-Asia Aneka Anderson

*I wrote this a few years ago after my father had admitted to his drug use. I was living in Chicago at the time and didn’t have a chance to get home to Ohio while he was in the hospital when he made this confession. He has never seen this but I did write him a letter at the time to tell him how proud I was that he took the first step and that it could only get better from there. Well, that didn’t happen and now that I’m back home and get to see it on a daily basis it is actually worse. I’ll call this short story “Superhero part 1” because the innocent young girl in this story no longer exists.
Day 28: because of ‪#‎Empire‬ Wednesday is the best day of the week. Plus @Yazzthegreatest, @traibyers, and @jussiesmollett are proof that God is real ‪#‎365daysofhappy‬ #2015 ‪#‎happygoals‬ ‪#‎IFuckingLoveThisShow‬
Day 16-26: #family. I only have one and I love 'em a lot lot. Since my aunt's passing last week I know that life is short and people can be taken from you so very quickly. I'll remember the good times and look forward to many more. #365daysofhappy #happygoals #2015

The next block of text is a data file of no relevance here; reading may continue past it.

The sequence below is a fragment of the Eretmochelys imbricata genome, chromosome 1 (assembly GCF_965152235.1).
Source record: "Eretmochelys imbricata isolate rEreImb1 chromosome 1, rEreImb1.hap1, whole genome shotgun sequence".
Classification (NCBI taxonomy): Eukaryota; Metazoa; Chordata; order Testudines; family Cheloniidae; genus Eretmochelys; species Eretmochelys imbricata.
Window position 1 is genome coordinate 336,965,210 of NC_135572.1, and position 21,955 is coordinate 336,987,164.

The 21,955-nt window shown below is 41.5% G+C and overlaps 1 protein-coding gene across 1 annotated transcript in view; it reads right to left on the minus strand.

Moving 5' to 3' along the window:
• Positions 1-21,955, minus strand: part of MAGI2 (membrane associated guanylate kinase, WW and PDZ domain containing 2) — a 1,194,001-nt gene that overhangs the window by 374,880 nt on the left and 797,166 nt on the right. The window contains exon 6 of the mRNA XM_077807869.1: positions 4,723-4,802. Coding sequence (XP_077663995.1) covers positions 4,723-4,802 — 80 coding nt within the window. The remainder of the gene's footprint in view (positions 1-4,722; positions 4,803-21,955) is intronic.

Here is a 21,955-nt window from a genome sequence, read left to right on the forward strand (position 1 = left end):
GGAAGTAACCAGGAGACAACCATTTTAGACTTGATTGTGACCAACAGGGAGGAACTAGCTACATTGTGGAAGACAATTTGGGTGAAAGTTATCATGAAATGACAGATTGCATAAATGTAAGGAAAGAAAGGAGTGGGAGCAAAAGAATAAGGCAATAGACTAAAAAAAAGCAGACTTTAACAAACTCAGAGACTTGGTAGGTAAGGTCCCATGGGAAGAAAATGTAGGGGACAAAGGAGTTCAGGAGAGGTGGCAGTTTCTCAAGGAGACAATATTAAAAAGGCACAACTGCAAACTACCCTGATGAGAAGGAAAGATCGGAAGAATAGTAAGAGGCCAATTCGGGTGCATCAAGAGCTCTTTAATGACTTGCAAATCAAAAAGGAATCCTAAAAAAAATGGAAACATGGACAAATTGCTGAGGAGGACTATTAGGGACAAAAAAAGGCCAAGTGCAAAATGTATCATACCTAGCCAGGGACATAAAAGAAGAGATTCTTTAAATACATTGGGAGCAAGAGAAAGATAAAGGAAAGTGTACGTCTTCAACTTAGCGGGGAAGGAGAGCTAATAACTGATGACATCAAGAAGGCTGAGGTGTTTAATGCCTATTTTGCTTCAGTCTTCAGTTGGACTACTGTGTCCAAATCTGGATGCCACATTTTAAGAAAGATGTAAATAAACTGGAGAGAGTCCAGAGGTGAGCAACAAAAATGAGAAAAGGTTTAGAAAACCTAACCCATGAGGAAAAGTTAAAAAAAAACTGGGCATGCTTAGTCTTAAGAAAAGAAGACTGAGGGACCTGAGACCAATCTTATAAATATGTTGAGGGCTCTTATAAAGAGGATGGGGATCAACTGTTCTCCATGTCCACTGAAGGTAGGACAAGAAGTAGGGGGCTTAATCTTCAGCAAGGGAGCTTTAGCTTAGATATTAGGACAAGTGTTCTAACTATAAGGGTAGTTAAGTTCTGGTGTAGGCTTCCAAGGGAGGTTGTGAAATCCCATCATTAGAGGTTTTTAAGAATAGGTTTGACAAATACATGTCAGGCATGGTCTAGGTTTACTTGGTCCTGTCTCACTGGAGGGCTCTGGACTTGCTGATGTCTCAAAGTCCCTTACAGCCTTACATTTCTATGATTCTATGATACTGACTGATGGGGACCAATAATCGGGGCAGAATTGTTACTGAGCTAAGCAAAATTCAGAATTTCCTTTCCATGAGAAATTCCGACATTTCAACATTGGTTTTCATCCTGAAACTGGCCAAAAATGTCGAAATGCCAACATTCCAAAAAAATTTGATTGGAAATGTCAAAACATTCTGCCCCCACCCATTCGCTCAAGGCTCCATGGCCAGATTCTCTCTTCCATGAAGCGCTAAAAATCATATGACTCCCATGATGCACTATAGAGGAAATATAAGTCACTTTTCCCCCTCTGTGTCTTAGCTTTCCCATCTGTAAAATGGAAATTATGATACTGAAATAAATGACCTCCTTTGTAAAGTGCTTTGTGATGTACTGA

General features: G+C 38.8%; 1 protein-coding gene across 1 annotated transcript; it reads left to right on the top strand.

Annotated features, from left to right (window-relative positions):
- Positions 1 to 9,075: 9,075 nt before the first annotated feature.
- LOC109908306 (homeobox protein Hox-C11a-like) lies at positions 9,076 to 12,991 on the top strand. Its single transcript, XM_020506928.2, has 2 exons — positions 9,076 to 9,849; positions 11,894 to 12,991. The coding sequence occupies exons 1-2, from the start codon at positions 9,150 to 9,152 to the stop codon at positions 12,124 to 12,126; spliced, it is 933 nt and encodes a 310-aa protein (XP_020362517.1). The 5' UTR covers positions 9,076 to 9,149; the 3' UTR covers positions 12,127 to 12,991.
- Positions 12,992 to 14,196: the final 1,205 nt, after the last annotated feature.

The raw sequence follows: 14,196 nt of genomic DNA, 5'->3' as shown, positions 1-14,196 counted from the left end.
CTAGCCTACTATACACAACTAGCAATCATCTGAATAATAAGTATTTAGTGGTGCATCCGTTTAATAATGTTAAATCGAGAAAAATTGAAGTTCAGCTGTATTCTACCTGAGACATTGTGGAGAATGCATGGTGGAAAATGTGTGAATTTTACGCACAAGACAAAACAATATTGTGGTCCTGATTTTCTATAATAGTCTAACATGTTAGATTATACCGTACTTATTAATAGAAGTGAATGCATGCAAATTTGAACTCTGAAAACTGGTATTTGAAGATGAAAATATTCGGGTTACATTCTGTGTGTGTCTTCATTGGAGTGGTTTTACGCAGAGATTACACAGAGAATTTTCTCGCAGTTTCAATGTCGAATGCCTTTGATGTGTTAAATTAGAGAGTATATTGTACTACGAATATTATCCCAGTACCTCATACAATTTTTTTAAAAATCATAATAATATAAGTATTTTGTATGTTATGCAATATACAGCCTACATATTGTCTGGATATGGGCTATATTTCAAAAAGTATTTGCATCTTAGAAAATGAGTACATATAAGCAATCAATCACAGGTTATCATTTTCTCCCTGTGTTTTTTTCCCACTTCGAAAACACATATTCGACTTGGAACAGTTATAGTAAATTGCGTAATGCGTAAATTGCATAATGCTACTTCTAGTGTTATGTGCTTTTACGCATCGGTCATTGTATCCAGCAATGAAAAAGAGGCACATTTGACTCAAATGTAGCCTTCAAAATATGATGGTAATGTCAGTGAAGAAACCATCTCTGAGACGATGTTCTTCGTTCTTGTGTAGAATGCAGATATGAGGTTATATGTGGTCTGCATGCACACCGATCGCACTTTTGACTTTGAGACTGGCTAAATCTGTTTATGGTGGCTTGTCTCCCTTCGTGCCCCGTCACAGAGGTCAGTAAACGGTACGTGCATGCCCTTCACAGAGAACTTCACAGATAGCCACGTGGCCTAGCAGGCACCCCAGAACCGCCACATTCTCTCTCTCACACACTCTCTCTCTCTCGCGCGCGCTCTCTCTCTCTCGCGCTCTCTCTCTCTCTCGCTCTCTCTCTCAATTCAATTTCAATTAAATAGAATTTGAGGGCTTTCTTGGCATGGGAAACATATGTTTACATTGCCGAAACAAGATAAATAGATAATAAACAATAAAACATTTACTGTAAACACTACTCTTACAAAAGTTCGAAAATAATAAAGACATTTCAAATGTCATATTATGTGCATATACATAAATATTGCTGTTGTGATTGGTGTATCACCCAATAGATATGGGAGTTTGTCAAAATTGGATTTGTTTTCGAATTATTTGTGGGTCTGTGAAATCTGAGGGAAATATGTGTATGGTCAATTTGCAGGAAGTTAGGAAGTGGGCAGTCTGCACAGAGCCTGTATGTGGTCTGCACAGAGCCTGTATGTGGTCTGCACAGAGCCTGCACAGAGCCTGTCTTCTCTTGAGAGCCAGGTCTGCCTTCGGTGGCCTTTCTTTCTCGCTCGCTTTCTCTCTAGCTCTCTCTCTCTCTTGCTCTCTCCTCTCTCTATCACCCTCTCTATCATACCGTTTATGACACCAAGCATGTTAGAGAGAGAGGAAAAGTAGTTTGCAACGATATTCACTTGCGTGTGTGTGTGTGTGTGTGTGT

Day 15: ice cream makes most things better. Cookies & cream is my fave but this was so good #365DaysOfHappy #HappyGoals #2015
Day 14: ‪#‎ChildishGambino‬ always makes me feel some type of way, but it's a good feeling. ‪#‎365DaysOfHappy‬ ‪#‎HappyGoals‬ ‪#‎BecauseTheInternet‬ ‪#‎DonaldGlover‬ ‪#‎CG‬ ‪#‎DG‬
"It’s hard being less than ordinary."

-Asia Aneka Anderson 2015©
"Connecting the wifi to my veins."

-Asia Aneka Anderson2015©
"In the passenger seat of life."

-Asia Aneka Anderson 2015©
"Mistake upon mistake is my life."

-Asia Aneka Anderson 2015©
"Loneliness is all I’ve ever known."

-Asia Aneka Anderson 2015©

Please signal boost

Guys, my aunt has been battling cancer for the past two years and she went home last night. My family and I would be very appreciative if you could help us give the send off she deserves. Thank you so very much.p